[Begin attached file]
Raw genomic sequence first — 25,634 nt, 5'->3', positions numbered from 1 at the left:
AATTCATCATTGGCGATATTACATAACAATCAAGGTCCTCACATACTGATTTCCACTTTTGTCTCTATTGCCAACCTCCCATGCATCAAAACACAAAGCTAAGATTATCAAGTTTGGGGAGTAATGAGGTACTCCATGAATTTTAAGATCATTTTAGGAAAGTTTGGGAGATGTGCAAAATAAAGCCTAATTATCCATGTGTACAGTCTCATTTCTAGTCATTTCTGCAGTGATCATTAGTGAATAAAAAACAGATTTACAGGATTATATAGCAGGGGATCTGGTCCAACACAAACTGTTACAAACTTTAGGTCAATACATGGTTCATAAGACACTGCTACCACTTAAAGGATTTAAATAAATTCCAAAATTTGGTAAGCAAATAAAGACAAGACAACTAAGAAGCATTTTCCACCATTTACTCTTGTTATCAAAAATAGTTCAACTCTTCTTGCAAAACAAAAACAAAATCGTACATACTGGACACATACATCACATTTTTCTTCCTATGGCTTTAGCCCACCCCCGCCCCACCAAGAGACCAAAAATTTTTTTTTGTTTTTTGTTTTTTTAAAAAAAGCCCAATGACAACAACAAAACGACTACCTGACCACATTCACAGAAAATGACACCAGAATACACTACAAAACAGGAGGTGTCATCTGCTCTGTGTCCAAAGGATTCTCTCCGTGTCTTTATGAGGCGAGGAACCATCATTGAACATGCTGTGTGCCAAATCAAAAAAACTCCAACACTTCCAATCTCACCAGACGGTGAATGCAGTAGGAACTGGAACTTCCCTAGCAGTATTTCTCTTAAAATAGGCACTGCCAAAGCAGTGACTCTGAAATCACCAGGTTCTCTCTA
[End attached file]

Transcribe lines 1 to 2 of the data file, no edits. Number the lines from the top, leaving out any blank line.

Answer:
Raw genomic sequence first — 25,634 nt, 5'->3', positions numbered from 1 at the left:
AATTCATCATTGGCGATATTACATAACAATCAAGGTCCTCACATACTGATTTCCACTTTTGTCTCTATTGCCAACCTCCCATGCATCAAAACACAAAGCTAAGATTATCAAGTTTGGGGAGTAATGAGGTACTCCATGAATTTTAAGATCATTTTAGGAAAGTTTGGGAGATGTGCAAAATAAAGCCTAATTATCCATGTGTACAGTCTCATTTCTAGTCATTTCTGCAGTGATCATTAGTGAATAAAAAACAGATTTACAGGATTATATAGCAGGGGATCTGGTCCAACACAAACTGTTACAAACTTTAGGTCAATACATGGTTCATAAGACACTGCTACCACTTAAAGGATTTAAATAAATTCCAAAATTTGGTAAGCAAATAAAGACAAGACAACTAAGAAGCATTTTCCACCATTTACTCTTGTTATCAAAAATAGTTCAACTCTTCTTGCAAAACAAAAACAAAATCGTACATACTGGACACATACATCACATTTTTCTTCCTATGGCTTTAGCCCACCCCCGCCCCACCAAGAGACCAAAAATTTTTTTTTGTTTTTTGTTTTTTTAAAAAAAGCCCAATGACAACAACAAAACGACTACCTGACCACATTCACAGAAAATGACACCAGAATACACTACAAAACAGGAGGTGTCATCTGCTCTGTGTCCAAAGGATTCTCTCCGTGTCTTTATGAGGCGAGGAACCATCATTGAACATGCTGTGTGCCAAATCAAAAAAACTCCAACACTTCCAATCTCACCAGACGGTGAATGCAGTAGGAACTGGAACTTCCCTAGCAGTATTTCTCTTAAAATAGGCACTGCCAAAGCAGTGACTCTGAAATCACCAGGTTCTCTCTA